There are few revelations and surprises. The internal logic of the play refuses to adhere by its own rules. Why can God in one moment claim they have no control over the weather or human nature, but then be able to wield power enough to paralyze Dr. Rehan and force him to quote scripture for their petty entertainment? Why is the choice made to make Dr. Rehan Satan disguised on Earth (rather than just a mortal descended from God’s original blueprint? Wouldn’t that make for a stronger, more complex assessment of brutal humanity confronted by their Creator?) Would the Devil be so reckless to invite his greatest foe on live television to reveal his secret and usurp his power over God’s ignored works? And since he’s the Devil, why would God’s discourse on a more altruistic and hands-off approach to his creations surprise and astonish him? He’s known God’s true mind , God’s definitive opinions since the world was made. Theses questions leave us baffled and detract from the impact of the play.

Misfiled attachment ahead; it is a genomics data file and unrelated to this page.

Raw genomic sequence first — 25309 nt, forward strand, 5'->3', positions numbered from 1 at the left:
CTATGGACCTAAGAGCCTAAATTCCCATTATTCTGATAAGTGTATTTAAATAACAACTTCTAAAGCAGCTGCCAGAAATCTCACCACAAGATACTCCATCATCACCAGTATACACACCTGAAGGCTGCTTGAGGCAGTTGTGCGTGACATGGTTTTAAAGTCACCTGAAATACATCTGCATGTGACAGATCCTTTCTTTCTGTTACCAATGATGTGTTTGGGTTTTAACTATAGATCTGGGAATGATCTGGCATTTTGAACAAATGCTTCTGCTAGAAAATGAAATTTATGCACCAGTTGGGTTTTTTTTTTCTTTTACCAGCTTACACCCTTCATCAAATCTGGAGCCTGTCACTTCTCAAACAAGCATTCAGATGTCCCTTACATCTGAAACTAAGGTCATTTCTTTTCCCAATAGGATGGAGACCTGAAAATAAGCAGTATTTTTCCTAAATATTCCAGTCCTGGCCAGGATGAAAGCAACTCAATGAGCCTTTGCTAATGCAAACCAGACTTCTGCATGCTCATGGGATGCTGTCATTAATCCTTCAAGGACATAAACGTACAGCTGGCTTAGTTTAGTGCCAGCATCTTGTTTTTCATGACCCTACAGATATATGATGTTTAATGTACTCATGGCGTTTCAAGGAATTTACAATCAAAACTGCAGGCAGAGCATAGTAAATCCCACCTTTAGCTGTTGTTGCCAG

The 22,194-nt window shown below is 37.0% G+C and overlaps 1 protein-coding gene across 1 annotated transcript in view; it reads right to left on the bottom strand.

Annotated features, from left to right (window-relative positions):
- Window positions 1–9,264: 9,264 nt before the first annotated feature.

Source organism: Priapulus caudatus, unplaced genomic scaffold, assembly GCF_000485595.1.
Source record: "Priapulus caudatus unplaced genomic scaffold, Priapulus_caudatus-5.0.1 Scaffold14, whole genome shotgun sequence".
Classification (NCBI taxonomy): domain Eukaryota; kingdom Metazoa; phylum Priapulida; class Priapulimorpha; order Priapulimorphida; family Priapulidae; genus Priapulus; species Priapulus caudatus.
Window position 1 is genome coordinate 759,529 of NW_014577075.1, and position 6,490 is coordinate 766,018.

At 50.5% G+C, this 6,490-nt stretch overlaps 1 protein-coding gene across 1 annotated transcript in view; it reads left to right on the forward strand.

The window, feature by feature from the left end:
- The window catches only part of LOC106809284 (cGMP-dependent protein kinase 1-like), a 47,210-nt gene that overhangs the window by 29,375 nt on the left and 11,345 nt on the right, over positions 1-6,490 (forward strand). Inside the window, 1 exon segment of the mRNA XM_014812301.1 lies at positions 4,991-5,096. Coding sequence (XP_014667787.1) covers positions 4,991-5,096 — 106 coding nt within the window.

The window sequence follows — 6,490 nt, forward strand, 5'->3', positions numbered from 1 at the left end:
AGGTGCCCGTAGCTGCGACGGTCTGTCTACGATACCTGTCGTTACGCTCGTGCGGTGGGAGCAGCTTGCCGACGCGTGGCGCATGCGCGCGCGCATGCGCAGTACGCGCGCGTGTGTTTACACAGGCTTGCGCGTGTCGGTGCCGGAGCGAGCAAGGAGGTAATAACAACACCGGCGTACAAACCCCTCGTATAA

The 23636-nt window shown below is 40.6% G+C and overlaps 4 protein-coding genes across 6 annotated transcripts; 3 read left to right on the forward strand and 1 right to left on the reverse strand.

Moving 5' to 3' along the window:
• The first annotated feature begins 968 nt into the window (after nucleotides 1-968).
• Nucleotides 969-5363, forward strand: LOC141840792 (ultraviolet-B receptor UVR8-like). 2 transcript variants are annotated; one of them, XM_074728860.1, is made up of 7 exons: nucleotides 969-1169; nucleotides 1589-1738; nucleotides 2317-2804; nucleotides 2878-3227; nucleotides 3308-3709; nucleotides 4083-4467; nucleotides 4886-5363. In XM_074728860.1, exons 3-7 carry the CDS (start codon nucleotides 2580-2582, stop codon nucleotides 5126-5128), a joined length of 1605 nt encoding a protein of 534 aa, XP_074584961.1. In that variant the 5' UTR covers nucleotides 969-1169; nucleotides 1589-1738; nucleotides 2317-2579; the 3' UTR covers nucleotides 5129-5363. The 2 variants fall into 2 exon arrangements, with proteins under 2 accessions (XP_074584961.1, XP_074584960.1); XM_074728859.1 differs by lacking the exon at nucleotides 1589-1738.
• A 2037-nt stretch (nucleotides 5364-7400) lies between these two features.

Unfortunately, God, played by Lou Liberatore, is disappointing, not due to a lack of talent, that is clear, but due to his inability to memorize his lines. His frequent need to call for line takes us completely out of the world of the play. If the show must really go on, one must wonder why Liberatore did not just simply ad lib until he found his footing and continued on. It’s not like we would have known any better. To be fair, there was a large amount of dialogue for Liberatore to cope with but c’est la vie. One can only hope that this otherwise fine actor will resolve this issue in future performances.